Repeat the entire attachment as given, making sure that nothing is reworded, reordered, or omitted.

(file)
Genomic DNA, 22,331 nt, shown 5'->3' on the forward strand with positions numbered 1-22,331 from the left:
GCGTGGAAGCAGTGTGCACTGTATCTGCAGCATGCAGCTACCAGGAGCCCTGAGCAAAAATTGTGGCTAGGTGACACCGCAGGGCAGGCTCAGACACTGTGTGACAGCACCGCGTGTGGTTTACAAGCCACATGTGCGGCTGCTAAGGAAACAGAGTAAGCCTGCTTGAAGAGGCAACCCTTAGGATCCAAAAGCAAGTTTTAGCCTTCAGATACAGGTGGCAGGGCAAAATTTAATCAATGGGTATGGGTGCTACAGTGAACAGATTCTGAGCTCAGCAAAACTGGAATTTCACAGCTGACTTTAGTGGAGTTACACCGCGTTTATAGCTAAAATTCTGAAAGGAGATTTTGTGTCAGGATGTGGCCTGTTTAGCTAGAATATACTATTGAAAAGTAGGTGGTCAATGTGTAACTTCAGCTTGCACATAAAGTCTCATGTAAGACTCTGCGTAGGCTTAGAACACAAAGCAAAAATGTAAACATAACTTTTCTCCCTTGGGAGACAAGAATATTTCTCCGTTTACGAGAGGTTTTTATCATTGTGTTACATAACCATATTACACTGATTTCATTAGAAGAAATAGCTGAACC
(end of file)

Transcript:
Genomic DNA, 22,331 nt, shown 5'->3' on the forward strand with positions numbered 1-22,331 from the left:
GCGTGGAAGCAGTGTGCACTGTATCTGCAGCATGCAGCTACCAGGAGCCCTGAGCAAAAATTGTGGCTAGGTGACACCGCAGGGCAGGCTCAGACACTGTGTGACAGCACCGCGTGTGGTTTACAAGCCACATGTGCGGCTGCTAAGGAAACAGAGTAAGCCTGCTTGAAGAGGCAACCCTTAGGATCCAAAAGCAAGTTTTAGCCTTCAGATACAGGTGGCAGGGCAAAATTTAATCAATGGGTATGGGTGCTACAGTGAACAGATTCTGAGCTCAGCAAAACTGGAATTTCACAGCTGACTTTAGTGGAGTTACACCGCGTTTATAGCTAAAATTCTGAAAGGAGATTTTGTGTCAGGATGTGGCCTGTTTAGCTAGAATATACTATTGAAAAGTAGGTGGTCAATGTGTAACTTCAGCTTGCACATAAAGTCTCATGTAAGACTCTGCGTAGGCTTAGAACACAAAGCAAAAATGTAAACATAACTTTTCTCCCTTGGGAGACAAGAATATTTCTCCGTTTACGAGAGGTTTTTATCATTGTGTTACATAACCATATTACACTGATTTCATTAGAAGAAATAGCTGAACC